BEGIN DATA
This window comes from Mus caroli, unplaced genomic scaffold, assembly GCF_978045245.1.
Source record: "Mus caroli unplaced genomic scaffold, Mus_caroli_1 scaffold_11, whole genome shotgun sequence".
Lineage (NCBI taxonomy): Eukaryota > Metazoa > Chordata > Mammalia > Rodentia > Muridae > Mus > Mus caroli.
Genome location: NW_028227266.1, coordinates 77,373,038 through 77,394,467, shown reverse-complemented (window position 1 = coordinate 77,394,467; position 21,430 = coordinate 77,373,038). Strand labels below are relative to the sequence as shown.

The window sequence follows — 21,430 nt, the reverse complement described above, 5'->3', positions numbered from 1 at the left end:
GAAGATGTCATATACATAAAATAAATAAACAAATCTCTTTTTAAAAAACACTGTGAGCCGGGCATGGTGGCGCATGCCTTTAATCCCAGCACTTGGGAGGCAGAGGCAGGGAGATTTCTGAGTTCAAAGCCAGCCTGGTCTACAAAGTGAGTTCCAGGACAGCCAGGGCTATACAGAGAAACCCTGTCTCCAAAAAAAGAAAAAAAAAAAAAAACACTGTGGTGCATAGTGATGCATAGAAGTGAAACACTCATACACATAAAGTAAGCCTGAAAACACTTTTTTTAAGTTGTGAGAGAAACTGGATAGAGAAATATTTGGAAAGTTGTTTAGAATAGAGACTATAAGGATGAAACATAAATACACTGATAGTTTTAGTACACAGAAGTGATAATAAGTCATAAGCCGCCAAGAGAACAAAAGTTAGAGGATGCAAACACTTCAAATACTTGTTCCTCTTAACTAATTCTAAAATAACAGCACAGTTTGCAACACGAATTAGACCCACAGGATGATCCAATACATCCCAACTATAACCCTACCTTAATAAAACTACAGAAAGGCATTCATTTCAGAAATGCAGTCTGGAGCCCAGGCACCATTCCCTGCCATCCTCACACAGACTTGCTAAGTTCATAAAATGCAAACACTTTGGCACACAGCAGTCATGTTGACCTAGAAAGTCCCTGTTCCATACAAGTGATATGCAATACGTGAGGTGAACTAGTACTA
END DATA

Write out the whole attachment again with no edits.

This window comes from Mus caroli, unplaced genomic scaffold, assembly GCF_978045245.1.
Source record: "Mus caroli unplaced genomic scaffold, Mus_caroli_1 scaffold_11, whole genome shotgun sequence".
Lineage (NCBI taxonomy): Eukaryota > Metazoa > Chordata > Mammalia > Rodentia > Muridae > Mus > Mus caroli.
Genome location: NW_028227266.1, coordinates 77,373,038 through 77,394,467, shown reverse-complemented (window position 1 = coordinate 77,394,467; position 21,430 = coordinate 77,373,038). Strand labels below are relative to the sequence as shown.

The window sequence follows — 21,430 nt, the reverse complement described above, 5'->3', positions numbered from 1 at the left end:
GAAGATGTCATATACATAAAATAAATAAACAAATCTCTTTTTAAAAAACACTGTGAGCCGGGCATGGTGGCGCATGCCTTTAATCCCAGCACTTGGGAGGCAGAGGCAGGGAGATTTCTGAGTTCAAAGCCAGCCTGGTCTACAAAGTGAGTTCCAGGACAGCCAGGGCTATACAGAGAAACCCTGTCTCCAAAAAAAGAAAAAAAAAAAAAAACACTGTGGTGCATAGTGATGCATAGAAGTGAAACACTCATACACATAAAGTAAGCCTGAAAACACTTTTTTTAAGTTGTGAGAGAAACTGGATAGAGAAATATTTGGAAAGTTGTTTAGAATAGAGACTATAAGGATGAAACATAAATACACTGATAGTTTTAGTACACAGAAGTGATAATAAGTCATAAGCCGCCAAGAGAACAAAAGTTAGAGGATGCAAACACTTCAAATACTTGTTCCTCTTAACTAATTCTAAAATAACAGCACAGTTTGCAACACGAATTAGACCCACAGGATGATCCAATACATCCCAACTATAACCCTACCTTAATAAAACTACAGAAAGGCATTCATTTCAGAAATGCAGTCTGGAGCCCAGGCACCATTCCCTGCCATCCTCACACAGACTTGCTAAGTTCATAAAATGCAAACACTTTGGCACACAGCAGTCATGTTGACCTAGAAAGTCCCTGTTCCATACAAGTGATATGCAATACGTGAGGTGAACTAGTACTA